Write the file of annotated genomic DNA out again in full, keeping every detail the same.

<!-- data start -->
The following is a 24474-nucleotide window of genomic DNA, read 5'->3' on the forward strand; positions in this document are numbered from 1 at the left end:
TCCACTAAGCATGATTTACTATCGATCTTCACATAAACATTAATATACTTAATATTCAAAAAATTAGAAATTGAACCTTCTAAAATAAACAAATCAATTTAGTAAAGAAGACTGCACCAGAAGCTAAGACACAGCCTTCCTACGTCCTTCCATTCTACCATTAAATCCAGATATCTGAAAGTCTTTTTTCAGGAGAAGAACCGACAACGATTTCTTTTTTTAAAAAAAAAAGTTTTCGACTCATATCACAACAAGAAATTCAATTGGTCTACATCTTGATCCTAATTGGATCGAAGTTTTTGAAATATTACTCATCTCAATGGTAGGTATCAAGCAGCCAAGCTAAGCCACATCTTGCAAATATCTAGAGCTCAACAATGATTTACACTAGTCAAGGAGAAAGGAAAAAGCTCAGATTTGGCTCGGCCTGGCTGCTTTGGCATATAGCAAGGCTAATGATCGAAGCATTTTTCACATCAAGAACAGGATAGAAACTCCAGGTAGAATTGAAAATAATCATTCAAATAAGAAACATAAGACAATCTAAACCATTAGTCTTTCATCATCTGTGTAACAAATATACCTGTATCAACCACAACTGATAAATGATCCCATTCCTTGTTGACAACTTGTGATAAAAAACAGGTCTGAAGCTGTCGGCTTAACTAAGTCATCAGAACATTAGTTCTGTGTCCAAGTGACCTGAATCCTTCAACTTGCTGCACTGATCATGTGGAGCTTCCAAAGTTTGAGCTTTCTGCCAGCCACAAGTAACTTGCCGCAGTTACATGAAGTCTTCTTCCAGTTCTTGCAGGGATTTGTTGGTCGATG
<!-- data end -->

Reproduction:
The following is a 24474-nucleotide window of genomic DNA, read 5'->3' on the forward strand; positions in this document are numbered from 1 at the left end:
TCCACTAAGCATGATTTACTATCGATCTTCACATAAACATTAATATACTTAATATTCAAAAAATTAGAAATTGAACCTTCTAAAATAAACAAATCAATTTAGTAAAGAAGACTGCACCAGAAGCTAAGACACAGCCTTCCTACGTCCTTCCATTCTACCATTAAATCCAGATATCTGAAAGTCTTTTTTCAGGAGAAGAACCGACAACGATTTCTTTTTTTAAAAAAAAAAGTTTTCGACTCATATCACAACAAGAAATTCAATTGGTCTACATCTTGATCCTAATTGGATCGAAGTTTTTGAAATATTACTCATCTCAATGGTAGGTATCAAGCAGCCAAGCTAAGCCACATCTTGCAAATATCTAGAGCTCAACAATGATTTACACTAGTCAAGGAGAAAGGAAAAAGCTCAGATTTGGCTCGGCCTGGCTGCTTTGGCATATAGCAAGGCTAATGATCGAAGCATTTTTCACATCAAGAACAGGATAGAAACTCCAGGTAGAATTGAAAATAATCATTCAAATAAGAAACATAAGACAATCTAAACCATTAGTCTTTCATCATCTGTGTAACAAATATACCTGTATCAACCACAACTGATAAATGATCCCATTCCTTGTTGACAACTTGTGATAAAAAACAGGTCTGAAGCTGTCGGCTTAACTAAGTCATCAGAACATTAGTTCTGTGTCCAAGTGACCTGAATCCTTCAACTTGCTGCACTGATCATGTGGAGCTTCCAAAGTTTGAGCTTTCTGCCAGCCACAAGTAACTTGCCGCAGTTACATGAAGTCTTCTTCCAGTTCTTGCAGGGATTTGTTGGTCGATG